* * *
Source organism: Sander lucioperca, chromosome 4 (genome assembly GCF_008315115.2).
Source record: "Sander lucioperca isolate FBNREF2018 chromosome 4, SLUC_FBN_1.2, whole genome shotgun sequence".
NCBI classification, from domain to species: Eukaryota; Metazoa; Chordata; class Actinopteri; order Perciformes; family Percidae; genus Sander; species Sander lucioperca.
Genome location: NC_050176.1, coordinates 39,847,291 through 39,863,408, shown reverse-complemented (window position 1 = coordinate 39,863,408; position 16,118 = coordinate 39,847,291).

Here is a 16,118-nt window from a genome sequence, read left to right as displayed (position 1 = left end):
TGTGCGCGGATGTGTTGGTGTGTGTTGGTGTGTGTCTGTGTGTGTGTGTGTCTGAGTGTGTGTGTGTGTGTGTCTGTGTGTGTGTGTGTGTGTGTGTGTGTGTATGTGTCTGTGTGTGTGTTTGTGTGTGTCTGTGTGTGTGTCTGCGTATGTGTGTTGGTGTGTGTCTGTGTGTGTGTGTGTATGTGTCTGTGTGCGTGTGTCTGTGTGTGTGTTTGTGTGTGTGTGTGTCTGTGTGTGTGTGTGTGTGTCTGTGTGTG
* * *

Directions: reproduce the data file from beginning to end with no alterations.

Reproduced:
Source organism: Sander lucioperca, chromosome 4 (genome assembly GCF_008315115.2).
Source record: "Sander lucioperca isolate FBNREF2018 chromosome 4, SLUC_FBN_1.2, whole genome shotgun sequence".
NCBI classification, from domain to species: Eukaryota; Metazoa; Chordata; class Actinopteri; order Perciformes; family Percidae; genus Sander; species Sander lucioperca.
Genome location: NC_050176.1, coordinates 39,847,291 through 39,863,408, shown reverse-complemented (window position 1 = coordinate 39,863,408; position 16,118 = coordinate 39,847,291).

Here is a 16,118-nt window from a genome sequence, read left to right as displayed (position 1 = left end):
TGTGCGCGGATGTGTTGGTGTGTGTTGGTGTGTGTCTGTGTGTGTGTGTGTCTGAGTGTGTGTGTGTGTGTGTCTGTGTGTGTGTGTGTGTGTGTGTGTGTGTATGTGTCTGTGTGTGTGTTTGTGTGTGTCTGTGTGTGTGTCTGCGTATGTGTGTTGGTGTGTGTCTGTGTGTGTGTGTGTATGTGTCTGTGTGCGTGTGTCTGTGTGTGTGTTTGTGTGTGTGTGTGTCTGTGTGTGTGTGTGTGTGTCTGTGTGTG